Ten years later, I worked odd jobs in San Francisco: nighttime at a café, daytime for a nonprofit organisation called Meals on Wheels that provided meals for elderly people who had a hard time shopping for food and cooking at home. By this time, I was more familiar with the stress on ‘family values’ that was so important in the US and indeed in most parts of the world. So, I was puzzled to see how many of the elderly we served apparently suffered from the absence of both state support and familial care. The gap between the rhetoric of family values and the reality of poverty and solitude was clearly wide. Again, the difference between Sweden and most countries came to mind. As I later began to research the matter, I discovered that the laws in Sweden had been changed in the 1970s to transfer the legal and financial responsibility for the elderly from the grown children to the state.

In Sweden, resources and measures are, as we have discussed above, targeted at the individual citizen, without going via the family or nonprofit organisations. In this way, the state protects the individual from any risk of ending up in a relationship of dependency upon parents, spouses or charitable organisations. It also leads to the emancipated citizen becoming more mobile in the labour market, more easily governed through political measures, and more inclined to turn to the market to meet needs that would previously have been satisfied within the family. Social insurance, child benefit allowances, student grants and other forms of state redistribution take the form of unquestioned social rights, which accrue to individual citizens.

Read more on Aeon.

Written by External Article
Everyone is talking about caregiving, but it can still be difficult to find meaningful information and real stories that go deep. We read (and listen to and watch and look at) the best content about caregiving and bring you a curated selection. Have a great story about caregiving? Use our contact form to submit it to us so we can share it with the community!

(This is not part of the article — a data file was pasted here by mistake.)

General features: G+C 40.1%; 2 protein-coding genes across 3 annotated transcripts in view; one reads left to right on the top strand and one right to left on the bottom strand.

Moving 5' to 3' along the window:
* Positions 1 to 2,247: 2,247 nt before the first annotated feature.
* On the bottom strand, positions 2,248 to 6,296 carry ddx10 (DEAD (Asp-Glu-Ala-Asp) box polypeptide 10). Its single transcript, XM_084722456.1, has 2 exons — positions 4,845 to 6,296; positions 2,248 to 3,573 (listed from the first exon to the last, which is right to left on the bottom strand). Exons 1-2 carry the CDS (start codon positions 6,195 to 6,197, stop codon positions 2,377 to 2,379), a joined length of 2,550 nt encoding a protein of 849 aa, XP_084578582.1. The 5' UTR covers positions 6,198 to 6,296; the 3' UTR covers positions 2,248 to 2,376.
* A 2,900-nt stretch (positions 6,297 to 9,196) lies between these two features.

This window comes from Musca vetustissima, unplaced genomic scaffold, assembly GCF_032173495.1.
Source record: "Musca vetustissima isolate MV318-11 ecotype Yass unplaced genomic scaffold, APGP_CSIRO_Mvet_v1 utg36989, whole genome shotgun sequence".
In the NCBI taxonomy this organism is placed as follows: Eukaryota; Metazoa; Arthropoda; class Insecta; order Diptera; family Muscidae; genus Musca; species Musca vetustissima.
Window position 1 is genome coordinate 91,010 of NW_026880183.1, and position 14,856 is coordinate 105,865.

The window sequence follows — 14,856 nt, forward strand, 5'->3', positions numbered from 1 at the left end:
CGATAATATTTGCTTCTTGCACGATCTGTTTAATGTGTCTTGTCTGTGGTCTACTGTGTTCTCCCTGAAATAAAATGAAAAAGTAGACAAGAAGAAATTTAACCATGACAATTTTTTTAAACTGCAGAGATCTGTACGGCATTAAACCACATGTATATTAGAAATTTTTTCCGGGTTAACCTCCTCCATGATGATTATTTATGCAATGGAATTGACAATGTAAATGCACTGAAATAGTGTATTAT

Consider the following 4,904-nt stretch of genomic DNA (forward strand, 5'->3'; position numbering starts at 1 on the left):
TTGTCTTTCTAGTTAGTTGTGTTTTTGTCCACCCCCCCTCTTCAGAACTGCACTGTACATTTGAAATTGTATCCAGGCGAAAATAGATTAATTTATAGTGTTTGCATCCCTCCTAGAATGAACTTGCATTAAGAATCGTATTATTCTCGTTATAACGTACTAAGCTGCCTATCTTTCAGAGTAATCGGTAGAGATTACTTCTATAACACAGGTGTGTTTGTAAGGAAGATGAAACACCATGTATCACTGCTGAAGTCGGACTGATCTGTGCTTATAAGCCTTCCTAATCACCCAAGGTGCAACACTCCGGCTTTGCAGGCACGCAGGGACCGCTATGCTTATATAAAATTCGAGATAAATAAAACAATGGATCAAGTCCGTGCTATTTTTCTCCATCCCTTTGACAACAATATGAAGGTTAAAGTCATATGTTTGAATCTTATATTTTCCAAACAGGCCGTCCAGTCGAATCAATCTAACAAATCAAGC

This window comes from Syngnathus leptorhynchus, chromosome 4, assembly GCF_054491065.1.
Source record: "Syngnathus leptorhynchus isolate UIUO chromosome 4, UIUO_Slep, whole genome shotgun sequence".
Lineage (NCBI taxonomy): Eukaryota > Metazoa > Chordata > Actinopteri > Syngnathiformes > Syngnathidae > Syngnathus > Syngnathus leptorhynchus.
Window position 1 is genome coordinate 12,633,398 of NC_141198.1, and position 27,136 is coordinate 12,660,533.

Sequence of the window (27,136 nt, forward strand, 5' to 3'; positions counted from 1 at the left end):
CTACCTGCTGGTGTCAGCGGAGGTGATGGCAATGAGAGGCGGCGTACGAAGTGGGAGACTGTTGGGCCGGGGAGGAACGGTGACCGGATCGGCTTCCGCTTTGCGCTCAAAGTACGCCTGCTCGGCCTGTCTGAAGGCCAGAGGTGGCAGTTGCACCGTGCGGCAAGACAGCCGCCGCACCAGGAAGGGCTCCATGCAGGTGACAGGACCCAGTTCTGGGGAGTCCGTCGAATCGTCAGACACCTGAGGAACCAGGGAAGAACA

Related Articles

Why am I procrastinating?

Why am I procrastinating?

It's not because you're lazy. It's not because you're flawed. It's not because you're unable to do it. You're procrastinating because the task is...

Popular categories

After Caregiving
Finding Meaning
Finding Support

Don't see what you're looking for? Search the library

Share your thoughts


Share your thoughts and experiences

This site uses Akismet to reduce spam. Learn how your comment data is processed.

Join our communities

Whenever you want to talk, there’s always someone up in one of our Facebook communities.

These private Facebook groups are a space for support and encouragement — or getting it off your chest.

Join our newsletter

Thoughts on care work from Cori, our director, that hit your inbox each Monday morning (more-or-less).

There are no grand solutions, but there are countless little ways to make our lives better.

Share your insights

Caregivers have wisdom and experience to share. Researchers, product developers, and members of the media are eager to understand the nature of care work and make a difference.

We have a group specifically to connect you so we can bring about change.